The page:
John Doe

123 Main St.

Hometown. MO 6577



January 3, 2022


Mark Smith

Call Center Director

Acme Co.

567 Acme Lane

Springfield, MO 60098


Dear Mark Smith:

My name is John Doe, and I am interested in the Call Center Manager position at Acme Co. My experience includes configuring and deploying cloud-based CRMs specifically for call center applications. Also, I have seven years of experience running outbound and inbound telemarketing campaigns for the same type of customer base Acme serves. Working for an award-winning call center like Acme Co would be a great honor.

I believe I am the ideal candidate because I am well versed in all the moving parts of an effective, cost-efficient call center. I know about the technology, data, key metrics, reporting and personnel management it takes to run a high-performing call center. As a supervisor promoted to management at the Del-Tech call center for health insurance enrollment, I was responsible for decreasing call times by 25% while steadily increasing campaign profits.

If you are looking for a call center manager who can handle full profit and loss responsibilities, I could be the person you are looking for. I’d like the opportunity to discuss my experience and how I could help your call center become more efficient and more profitable, just as I have done in the past. Please contact me so we can discuss how we might work together.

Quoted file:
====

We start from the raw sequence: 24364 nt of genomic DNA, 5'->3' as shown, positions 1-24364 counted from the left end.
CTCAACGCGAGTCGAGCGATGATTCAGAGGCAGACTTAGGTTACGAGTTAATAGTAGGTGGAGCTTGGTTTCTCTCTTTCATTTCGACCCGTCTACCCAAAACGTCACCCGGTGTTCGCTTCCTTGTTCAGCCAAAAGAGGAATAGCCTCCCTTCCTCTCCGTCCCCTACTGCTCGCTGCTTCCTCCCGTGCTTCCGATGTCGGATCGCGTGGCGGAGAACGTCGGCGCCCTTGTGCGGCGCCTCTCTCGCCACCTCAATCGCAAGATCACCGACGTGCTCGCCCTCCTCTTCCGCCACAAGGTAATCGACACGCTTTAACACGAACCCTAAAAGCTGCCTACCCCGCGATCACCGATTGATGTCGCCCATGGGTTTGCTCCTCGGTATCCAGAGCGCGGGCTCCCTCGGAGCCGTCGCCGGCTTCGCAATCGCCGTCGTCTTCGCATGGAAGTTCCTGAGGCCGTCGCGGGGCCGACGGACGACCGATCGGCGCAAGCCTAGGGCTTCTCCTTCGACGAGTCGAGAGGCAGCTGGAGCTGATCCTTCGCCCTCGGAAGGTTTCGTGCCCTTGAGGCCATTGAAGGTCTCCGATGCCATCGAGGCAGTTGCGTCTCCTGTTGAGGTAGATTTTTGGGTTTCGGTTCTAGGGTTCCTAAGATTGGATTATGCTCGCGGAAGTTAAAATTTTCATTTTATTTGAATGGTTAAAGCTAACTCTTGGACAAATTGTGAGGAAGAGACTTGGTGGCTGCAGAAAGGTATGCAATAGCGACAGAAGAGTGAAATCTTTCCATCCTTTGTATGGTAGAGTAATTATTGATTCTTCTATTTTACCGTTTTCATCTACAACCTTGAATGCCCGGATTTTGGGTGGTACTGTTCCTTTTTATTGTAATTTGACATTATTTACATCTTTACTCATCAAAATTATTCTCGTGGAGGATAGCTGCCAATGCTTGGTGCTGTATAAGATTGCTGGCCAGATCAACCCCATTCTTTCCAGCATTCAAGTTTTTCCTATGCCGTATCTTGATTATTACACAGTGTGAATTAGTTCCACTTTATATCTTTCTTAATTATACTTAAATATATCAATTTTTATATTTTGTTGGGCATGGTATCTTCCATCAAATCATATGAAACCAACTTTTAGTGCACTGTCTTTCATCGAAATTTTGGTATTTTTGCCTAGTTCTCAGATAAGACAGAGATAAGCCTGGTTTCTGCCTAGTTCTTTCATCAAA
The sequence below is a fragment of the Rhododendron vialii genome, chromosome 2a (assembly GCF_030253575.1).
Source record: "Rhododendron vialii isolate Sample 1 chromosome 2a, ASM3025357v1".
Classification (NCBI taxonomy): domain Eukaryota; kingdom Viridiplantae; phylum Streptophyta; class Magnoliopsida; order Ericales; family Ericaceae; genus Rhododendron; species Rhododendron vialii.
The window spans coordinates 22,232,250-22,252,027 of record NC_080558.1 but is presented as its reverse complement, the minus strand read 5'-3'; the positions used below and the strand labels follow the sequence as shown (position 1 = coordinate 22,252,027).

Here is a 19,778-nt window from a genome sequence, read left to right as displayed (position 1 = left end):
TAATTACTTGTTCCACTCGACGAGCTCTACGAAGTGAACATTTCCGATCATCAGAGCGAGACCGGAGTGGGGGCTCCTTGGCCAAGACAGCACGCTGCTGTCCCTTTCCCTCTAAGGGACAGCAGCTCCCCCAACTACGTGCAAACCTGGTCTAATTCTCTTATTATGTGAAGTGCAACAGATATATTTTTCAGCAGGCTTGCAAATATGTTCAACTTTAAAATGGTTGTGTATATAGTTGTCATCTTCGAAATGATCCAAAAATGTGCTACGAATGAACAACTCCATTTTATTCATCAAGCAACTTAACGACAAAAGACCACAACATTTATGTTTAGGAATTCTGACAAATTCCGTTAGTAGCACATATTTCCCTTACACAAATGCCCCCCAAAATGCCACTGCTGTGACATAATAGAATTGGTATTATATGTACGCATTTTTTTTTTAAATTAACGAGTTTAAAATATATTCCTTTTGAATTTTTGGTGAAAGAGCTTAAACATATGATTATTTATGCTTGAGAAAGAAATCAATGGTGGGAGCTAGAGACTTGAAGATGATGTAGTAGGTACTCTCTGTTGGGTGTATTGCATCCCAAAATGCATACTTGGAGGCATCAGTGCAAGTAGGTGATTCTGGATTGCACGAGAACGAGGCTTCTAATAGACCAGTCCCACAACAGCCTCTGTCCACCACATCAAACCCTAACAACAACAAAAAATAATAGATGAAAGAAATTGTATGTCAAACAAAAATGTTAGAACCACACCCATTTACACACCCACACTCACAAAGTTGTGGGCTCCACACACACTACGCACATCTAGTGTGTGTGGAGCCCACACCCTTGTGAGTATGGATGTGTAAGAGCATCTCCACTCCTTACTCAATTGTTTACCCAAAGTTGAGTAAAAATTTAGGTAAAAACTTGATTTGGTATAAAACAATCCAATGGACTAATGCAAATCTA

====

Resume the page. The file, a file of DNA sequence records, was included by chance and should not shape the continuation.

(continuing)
John Doe

Additional considerations

Research the company and its culture

An effective cover letter should contain information specific to the company and role you’re applying for. Even the best job search sites may not publish this information about employers, so take time to do your own research.

Make a quick visit to the company website or social media sites, make note of the corporate culture and values and incorporate these characteristics into your cover letter. This type of detail shows initiative and enthusiasm and is exactly what prospective employers are looking for — someone who knows what they want in a job position and why they want it.

Keep it short and easy to read

While it might be tempting to pull out the flowery prose to impress the reader, ignore that urge! Make your cover letter short and sweet. Think about your audience: a busy recruiter or hiring manager who could be scanning hundreds of resumes a day. Use short, easy-to-understand phrases to convey the right message: Hire me!

Balance the tone of your writing

As much as possible, try to convey your personality and subject matter expertise in your cover letter in a balanced way. You don’t want to sound too smug, like a know-it-all or overly focused on yourself. Also, avoid bringing up sensitive topics like salary, benefits or work arrangements.